elrod
July 11, 2008, 06:30 PM
Guy seemed to get his just deserves (out for a stroll on guys' roof?).

I also detect a strong odor of troll.

TCB in TN
July 11, 2008, 06:50 PM
There is a very simple solution. If you don't want to get shot then stay don't be a thief, robber, rapist, etc. While I personally don't want to shoot someone over "property" I do think our society is about to reach a tipping point. Our Legal system is not protecting society and sooner or later society is gonna have one of the "shifts" to remedy the situation.

macadore
July 11, 2008, 08:53 PM
Laws aside, is it moral to shoot someone over copper?

Thatís not the question. Is it moral to shoot someone to prevent him from driving your family into poverty? It was not the first time they and been robbed and would probably not have been the last? Does anyone have a better solution? Beyond that, how could the shooter know the thief was not armed? Many of you are feeling sorry for the wrong person.

blkbrd666
July 11, 2008, 09:32 PM
A lot of people seem to place a value on a thief's life that's on the + side of zero...exactly why this discussion is going on. Good grief trolls, you feel bad for the cute little squirrel you ran over...not the criminal breathing your air and taking your livelihood.

NvTwist
July 11, 2008, 10:01 PM
Lets not forget that every single person that carries any form of insurance is paying higher rates due to thief's. The money being paid out on claims has to come from somewhere and that is every person that pays for insurance. Less Claims being made = Lower cost of coverage to everyone.

MechAg94
July 11, 2008, 10:46 PM
Thatís not the question. Is it moral to shoot someone to prevent him from driving your family into poverty?

That bears repeating.

I would also repeat the other proper question: Is it worth your life to steal someone else's property? That is a question that thief answered for himself and decided to rob those people anyway. It is a question that many thieves answer every night. I can only wish that more would see more serious consequences. If more did, others might take notice.

Harvster
July 11, 2008, 10:56 PM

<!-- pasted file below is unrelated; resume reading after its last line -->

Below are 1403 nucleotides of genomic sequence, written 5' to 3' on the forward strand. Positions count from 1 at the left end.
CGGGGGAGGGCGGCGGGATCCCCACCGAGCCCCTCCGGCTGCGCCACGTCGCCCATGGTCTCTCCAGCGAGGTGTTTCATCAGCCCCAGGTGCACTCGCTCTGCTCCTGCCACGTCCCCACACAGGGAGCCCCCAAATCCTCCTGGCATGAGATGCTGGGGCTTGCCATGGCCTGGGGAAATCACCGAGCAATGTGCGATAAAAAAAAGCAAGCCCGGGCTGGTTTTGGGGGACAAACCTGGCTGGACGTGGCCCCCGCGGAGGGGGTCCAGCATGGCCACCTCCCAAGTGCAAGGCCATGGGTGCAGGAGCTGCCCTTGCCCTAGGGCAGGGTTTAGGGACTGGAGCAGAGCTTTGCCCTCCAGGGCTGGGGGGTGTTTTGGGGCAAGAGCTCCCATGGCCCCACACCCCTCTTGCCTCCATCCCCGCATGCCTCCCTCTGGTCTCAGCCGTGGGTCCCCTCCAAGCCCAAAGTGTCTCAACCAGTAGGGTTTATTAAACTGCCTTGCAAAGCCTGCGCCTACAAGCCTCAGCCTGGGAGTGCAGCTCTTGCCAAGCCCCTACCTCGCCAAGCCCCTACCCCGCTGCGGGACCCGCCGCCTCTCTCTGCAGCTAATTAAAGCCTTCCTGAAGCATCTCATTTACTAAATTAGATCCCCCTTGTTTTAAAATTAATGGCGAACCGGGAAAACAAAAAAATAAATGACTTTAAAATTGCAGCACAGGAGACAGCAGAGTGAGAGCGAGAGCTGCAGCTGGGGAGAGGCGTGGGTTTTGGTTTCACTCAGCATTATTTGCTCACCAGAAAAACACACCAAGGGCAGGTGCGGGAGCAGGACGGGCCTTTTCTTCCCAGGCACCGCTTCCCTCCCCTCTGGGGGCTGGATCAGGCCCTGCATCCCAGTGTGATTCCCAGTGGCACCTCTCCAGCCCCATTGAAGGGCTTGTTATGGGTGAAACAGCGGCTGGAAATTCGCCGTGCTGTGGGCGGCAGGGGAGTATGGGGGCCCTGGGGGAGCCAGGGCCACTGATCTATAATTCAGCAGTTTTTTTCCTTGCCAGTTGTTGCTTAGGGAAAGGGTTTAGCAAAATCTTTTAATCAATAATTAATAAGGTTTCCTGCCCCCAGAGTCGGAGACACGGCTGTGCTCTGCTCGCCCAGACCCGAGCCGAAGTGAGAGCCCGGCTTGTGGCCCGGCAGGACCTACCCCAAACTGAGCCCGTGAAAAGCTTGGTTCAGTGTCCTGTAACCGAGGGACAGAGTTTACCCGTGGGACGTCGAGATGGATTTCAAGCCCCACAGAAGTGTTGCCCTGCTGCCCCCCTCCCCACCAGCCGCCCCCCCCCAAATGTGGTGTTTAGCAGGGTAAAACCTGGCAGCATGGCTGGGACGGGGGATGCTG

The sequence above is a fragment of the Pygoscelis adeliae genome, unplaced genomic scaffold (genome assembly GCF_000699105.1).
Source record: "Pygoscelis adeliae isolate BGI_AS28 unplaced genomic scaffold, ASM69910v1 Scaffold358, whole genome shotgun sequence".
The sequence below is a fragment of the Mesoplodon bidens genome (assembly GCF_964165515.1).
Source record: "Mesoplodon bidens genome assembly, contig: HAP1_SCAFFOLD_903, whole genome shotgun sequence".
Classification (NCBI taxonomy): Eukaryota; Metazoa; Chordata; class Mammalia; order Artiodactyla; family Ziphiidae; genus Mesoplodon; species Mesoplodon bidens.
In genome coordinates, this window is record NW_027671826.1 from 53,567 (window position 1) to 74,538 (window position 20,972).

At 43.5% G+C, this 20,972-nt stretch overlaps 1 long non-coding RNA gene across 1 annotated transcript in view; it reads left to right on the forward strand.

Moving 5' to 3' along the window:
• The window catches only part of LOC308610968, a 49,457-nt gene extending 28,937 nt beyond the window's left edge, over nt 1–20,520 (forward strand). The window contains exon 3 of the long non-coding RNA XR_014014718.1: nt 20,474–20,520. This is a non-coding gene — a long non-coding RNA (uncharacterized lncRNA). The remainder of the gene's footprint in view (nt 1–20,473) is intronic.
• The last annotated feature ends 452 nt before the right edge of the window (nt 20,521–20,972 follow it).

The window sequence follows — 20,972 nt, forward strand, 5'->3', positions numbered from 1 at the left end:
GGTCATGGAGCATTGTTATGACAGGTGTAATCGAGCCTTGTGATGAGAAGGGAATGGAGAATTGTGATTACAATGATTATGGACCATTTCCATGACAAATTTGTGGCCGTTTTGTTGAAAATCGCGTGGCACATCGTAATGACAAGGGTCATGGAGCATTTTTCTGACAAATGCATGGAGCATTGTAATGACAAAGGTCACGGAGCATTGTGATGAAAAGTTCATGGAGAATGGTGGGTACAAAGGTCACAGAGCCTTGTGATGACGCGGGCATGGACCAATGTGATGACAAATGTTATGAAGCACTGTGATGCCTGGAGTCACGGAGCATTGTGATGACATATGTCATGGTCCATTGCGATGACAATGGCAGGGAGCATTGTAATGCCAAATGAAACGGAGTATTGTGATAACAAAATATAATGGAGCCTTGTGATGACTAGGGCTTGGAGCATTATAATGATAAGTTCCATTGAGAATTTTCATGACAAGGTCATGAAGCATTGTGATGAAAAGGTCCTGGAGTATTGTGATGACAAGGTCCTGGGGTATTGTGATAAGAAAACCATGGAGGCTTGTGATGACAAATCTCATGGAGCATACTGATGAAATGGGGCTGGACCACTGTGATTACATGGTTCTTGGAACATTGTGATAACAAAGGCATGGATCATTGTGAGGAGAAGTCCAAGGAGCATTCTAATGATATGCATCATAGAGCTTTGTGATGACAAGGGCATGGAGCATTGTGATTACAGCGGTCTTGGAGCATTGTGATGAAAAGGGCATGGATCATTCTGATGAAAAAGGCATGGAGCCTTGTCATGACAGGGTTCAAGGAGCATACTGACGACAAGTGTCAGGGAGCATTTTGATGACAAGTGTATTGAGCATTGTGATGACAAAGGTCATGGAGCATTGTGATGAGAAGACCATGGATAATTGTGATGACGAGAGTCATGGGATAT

Did all you bloodthirsty responders ever think that perhaps all the gentleman engaging in some simple nonpermissive alloy recycling needed was a hot cup of coffee, a rousing chorus of Kumbaya, and a little hug to turn his life around? Neanderthal gun nuts!

redneck2
July 11, 2008, 10:58 PM
Back "in the day" (1960's and earlier), if you ran from a cop they had the right to shoot you. Now any kid with a good set of legs has a license to steal.

While I don't think someone's life is worth 10' of copper pipe, the perp also must feel his life has little value if he's willing to risk it for so little.

coyotehitman
July 11, 2008, 11:10 PM
Laws aside, is it moral to shoot someone over copper?

Yes.

OK. If your head isn't clear as to why, try this:

If somebody attempted to enslave you, you'd have every right to kill them. They're thieves: they're stealing your future labor.

Explain please how stealing your past labor is any different than stealing your future labor.

Society benefits when a copper thief dies. Period.

Slavery as it relates to copper theft--interesting perspective.

I never considered myself soft on criminals, but I totally disagree with killing someone who is stealing an inanimate object--I think there is something inherently wrong with that. Quite frankly, if I had a family member killed over such a thing, the shooter would meet the same fate at the hands of my family. If a criminal intends to harm someone, that is a different story. In the case of thefts, though, where do we draw the line? Would it be OK to kill a teenager siphoning gas from your car late at night? If you say yes, would it be OK if I killed your kid for siphoning my gas? I thought society had evolved a little more than that.

MaterDei
July 11, 2008, 11:15 PM
http://cbs11tv.com/local/copper.thief.shooting.2.767609.html

Click on the video thumbnail on the far left for the most up to date video.

TexasSkyhawk
July 11, 2008, 11:33 PM
Quite frankly, if I had a family member killed over such a thing, the shooter would meet the same fate at the hands of my family.